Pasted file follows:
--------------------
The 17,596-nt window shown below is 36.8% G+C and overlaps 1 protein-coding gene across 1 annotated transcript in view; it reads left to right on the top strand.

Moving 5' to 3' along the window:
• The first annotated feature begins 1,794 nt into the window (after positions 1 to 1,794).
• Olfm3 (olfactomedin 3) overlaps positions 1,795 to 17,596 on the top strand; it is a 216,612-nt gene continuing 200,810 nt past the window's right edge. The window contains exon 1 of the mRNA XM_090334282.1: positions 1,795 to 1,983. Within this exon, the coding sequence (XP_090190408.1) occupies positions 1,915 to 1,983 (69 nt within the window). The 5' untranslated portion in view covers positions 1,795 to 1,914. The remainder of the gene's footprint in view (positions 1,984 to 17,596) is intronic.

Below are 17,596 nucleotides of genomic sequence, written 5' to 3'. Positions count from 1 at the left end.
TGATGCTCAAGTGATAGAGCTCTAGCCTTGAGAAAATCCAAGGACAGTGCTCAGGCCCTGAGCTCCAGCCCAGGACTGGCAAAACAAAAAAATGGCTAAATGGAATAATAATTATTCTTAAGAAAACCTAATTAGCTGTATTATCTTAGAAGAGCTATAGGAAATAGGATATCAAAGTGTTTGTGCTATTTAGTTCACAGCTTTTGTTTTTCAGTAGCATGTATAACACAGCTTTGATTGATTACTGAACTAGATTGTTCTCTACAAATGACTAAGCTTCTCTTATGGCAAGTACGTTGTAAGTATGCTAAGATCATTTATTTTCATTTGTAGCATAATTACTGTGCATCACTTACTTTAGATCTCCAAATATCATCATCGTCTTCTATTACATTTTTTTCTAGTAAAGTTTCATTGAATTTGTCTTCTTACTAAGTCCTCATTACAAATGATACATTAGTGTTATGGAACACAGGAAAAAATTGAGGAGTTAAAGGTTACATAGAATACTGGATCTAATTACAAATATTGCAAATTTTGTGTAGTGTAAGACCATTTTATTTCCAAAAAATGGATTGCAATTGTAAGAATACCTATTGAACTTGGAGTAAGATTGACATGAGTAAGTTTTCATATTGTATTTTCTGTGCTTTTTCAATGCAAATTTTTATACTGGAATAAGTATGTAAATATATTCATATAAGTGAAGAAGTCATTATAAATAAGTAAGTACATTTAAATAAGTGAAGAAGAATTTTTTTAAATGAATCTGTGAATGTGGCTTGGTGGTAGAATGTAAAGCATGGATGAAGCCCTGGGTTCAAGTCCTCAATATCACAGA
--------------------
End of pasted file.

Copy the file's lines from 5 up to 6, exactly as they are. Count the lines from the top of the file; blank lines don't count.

Below are 17,596 nucleotides of genomic sequence, written 5' to 3'. Positions count from 1 at the left end.
TGATGCTCAAGTGATAGAGCTCTAGCCTTGAGAAAATCCAAGGACAGTGCTCAGGCCCTGAGCTCCAGCCCAGGACTGGCAAAACAAAAAAATGGCTAAATGGAATAATAATTATTCTTAAGAAAACCTAATTAGCTGTATTATCTTAGAAGAGCTATAGGAAATAGGATATCAAAGTGTTTGTGCTATTTAGTTCACAGCTTTTGTTTTTCAGTAGCATGTATAACACAGCTTTGATTGATTACTGAACTAGATTGTTCTCTACAAATGACTAAGCTTCTCTTATGGCAAGTACGTTGTAAGTATGCTAAGATCATTTATTTTCATTTGTAGCATAATTACTGTGCATCACTTACTTTAGATCTCCAAATATCATCATCGTCTTCTATTACATTTTTTTCTAGTAAAGTTTCATTGAATTTGTCTTCTTACTAAGTCCTCATTACAAATGATACATTAGTGTTATGGAACACAGGAAAAAATTGAGGAGTTAAAGGTTACATAGAATACTGGATCTAATTACAAATATTGCAAATTTTGTGTAGTGTAAGACCATTTTATTTCCAAAAAATGGATTGCAATTGTAAGAATACCTATTGAACTTGGAGTAAGATTGACATGAGTAAGTTTTCATATTGTATTTTCTGTGCTTTTTCAATGCAAATTTTTATACTGGAATAAGTATGTAAATATATTCATATAAGTGAAGAAGTCATTATAAATAAGTAAGTACATTTAAATAAGTGAAGAAGAATTTTTTTAAATGAATCTGTGAATGTGGCTTGGTGGTAGAATGTAAAGCATGGATGAAGCCCTGGGTTCAAGTCCTCAATATCACAGA